I had a port, so before I went to the hospital I would put some Lidocaine cream on it. They would access it with a needle that looked something like Captain Hook’s hook. I learned the hard way that you should always apply Lidocaine first.
They would hook me up and start anti-nausea drugs. They ran tests to make sure my immune system was okay. After they approved me and all that good stuff, I would usually eat lunch because I knew I wouldn’t be eating much for the next few days after chemo.
I went through some chemo foods. I ate tuna sandwiches, pizza, or a grilled and tomato soup. I had to stop each one after a while, but I’m happy to say I’ve been able to reintroduce all of them.
ABVD chemo side effects
Summary: nausea, neuropathy, hair loss pain
My biggest side effects were nausea and neuropathy. I had such bad nausea. I wasn’t eating much, so it was mostly gagging.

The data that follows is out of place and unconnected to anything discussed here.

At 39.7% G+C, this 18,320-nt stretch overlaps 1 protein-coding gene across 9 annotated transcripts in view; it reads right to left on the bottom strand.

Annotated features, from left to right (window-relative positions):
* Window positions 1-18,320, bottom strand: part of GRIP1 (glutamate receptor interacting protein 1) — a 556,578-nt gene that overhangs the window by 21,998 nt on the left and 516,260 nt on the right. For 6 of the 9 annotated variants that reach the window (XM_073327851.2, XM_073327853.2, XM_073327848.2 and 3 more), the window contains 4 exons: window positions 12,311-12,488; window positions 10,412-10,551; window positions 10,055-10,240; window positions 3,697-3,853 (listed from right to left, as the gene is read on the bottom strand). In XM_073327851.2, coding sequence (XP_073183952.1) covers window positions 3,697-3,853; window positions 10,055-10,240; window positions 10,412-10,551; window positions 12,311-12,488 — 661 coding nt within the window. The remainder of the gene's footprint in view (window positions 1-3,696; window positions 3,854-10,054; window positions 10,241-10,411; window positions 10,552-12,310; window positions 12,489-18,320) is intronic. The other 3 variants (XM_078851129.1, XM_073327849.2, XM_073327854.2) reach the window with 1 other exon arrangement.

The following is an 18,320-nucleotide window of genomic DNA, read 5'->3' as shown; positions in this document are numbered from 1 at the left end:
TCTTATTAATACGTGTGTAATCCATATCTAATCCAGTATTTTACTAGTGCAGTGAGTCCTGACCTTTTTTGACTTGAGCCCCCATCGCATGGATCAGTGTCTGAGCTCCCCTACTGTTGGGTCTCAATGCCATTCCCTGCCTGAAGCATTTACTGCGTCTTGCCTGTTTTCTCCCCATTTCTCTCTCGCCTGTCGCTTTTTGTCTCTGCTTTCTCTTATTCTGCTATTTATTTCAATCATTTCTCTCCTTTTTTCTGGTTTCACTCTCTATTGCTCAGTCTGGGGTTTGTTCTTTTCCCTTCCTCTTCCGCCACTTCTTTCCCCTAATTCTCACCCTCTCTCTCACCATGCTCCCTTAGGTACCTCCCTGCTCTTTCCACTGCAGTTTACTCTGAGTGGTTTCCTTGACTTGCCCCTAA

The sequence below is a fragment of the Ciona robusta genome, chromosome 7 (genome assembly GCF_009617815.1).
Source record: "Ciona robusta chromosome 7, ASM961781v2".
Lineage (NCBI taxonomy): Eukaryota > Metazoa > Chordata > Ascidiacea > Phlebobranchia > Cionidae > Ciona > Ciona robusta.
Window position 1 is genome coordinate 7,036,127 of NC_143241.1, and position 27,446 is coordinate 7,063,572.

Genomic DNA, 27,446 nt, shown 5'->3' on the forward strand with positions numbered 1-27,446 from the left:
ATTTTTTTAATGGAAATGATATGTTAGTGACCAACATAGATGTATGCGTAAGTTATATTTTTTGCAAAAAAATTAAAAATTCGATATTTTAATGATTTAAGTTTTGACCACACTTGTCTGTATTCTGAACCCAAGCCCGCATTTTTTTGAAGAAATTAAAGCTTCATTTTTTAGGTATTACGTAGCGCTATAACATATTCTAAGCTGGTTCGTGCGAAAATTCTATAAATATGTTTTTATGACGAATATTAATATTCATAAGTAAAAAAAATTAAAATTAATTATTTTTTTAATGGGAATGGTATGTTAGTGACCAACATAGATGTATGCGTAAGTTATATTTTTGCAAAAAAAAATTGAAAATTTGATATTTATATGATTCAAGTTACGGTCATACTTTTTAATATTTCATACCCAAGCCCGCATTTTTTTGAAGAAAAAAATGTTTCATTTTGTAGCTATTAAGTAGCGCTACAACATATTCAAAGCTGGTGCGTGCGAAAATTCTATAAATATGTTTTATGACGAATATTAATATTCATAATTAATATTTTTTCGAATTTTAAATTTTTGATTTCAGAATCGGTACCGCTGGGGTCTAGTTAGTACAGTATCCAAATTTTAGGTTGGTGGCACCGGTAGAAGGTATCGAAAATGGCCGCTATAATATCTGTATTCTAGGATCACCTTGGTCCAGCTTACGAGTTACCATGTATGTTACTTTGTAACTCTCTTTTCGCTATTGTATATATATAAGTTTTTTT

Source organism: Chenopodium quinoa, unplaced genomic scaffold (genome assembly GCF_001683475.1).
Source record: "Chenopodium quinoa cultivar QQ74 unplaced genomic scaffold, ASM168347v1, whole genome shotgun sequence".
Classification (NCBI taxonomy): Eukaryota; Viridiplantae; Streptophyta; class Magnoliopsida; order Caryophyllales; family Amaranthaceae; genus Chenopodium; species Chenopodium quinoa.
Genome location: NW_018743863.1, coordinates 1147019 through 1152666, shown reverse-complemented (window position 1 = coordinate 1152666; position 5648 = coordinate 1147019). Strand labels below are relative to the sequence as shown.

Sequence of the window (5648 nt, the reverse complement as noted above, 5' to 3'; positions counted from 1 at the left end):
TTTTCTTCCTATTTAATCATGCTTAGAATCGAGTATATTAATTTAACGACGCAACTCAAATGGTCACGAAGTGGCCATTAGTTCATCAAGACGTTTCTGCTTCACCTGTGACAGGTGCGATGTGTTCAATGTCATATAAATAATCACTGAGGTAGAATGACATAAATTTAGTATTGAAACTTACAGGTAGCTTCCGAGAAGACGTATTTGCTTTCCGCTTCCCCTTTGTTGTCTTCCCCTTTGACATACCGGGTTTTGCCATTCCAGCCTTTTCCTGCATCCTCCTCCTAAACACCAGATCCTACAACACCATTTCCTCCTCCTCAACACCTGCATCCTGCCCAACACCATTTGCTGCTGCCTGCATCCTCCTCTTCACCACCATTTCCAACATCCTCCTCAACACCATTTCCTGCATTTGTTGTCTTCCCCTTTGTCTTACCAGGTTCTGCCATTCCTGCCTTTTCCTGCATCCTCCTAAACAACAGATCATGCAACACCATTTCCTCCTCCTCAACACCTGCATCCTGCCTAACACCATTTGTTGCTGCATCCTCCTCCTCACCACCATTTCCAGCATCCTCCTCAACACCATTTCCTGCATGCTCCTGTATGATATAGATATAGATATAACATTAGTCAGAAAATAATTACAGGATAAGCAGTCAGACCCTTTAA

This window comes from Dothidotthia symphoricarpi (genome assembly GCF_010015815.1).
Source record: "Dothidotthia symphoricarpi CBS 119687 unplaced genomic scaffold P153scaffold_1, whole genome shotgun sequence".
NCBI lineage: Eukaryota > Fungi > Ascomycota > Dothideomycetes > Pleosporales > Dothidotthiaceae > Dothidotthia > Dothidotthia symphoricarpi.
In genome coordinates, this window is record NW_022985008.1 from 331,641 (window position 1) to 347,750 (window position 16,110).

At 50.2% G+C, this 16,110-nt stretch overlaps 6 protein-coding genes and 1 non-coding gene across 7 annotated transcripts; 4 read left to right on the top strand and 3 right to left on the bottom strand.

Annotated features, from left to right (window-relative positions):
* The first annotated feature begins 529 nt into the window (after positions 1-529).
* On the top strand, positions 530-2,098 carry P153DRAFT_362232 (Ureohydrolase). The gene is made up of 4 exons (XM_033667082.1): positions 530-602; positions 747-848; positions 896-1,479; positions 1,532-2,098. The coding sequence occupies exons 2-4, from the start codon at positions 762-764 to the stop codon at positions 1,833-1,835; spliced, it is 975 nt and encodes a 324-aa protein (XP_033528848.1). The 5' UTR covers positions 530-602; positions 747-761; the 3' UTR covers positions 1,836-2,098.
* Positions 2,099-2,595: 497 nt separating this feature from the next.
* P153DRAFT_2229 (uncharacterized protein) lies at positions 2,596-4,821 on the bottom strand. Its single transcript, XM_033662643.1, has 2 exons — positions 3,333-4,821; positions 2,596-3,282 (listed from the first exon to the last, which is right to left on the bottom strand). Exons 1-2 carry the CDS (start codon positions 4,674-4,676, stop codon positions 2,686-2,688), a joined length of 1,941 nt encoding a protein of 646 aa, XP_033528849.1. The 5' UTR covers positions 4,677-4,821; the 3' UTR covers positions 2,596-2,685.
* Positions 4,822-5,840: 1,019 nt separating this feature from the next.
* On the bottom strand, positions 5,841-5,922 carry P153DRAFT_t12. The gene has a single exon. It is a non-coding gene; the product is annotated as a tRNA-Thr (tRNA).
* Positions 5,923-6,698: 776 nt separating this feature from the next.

The neuropathy was bad, too. I couldn’t even hold a fork because I couldn’t feel it in my hand. It was hard to walk because I had it in my knees too. I had to ask my uncle or my dad to squeeze my hand so I could feel my hand.
Those were the worst two, besides losing all my hair. That was not a good time at all. It also hurts, by the way.
No one tells you that, but it really does. I shaved all my hair when it started to fall out, and it was actually a relief.
How did you deal with the side effects of chemo?
When I first started, it was decided that I would get an emotional support animal when I went back to college. Getting a cat was always the light at the end of the tunnel.
On days I felt well enough, my dad and I would go shopping for that. I have a cat now. Her name is Aurora Borealis. I had everything for her before she even existed.
I made a lot of ribbons. That became my hobby. I watched a lot of TV. I don’t really know. My dad would come to hang out with me.
We went to a lot of movies together. That was really awesome. In hindsight, now that my dad has passed away, I’m so grateful for that time I got to spend with him.
All of this was only a year-and-a-half or so before he passed away, which was unexpected, so it’s really nice to know that I got to spend those days with him.
I was constantly feeling great and then terrible. It was really hard because I could feel fine and then like crap and back to fine multiple times a day.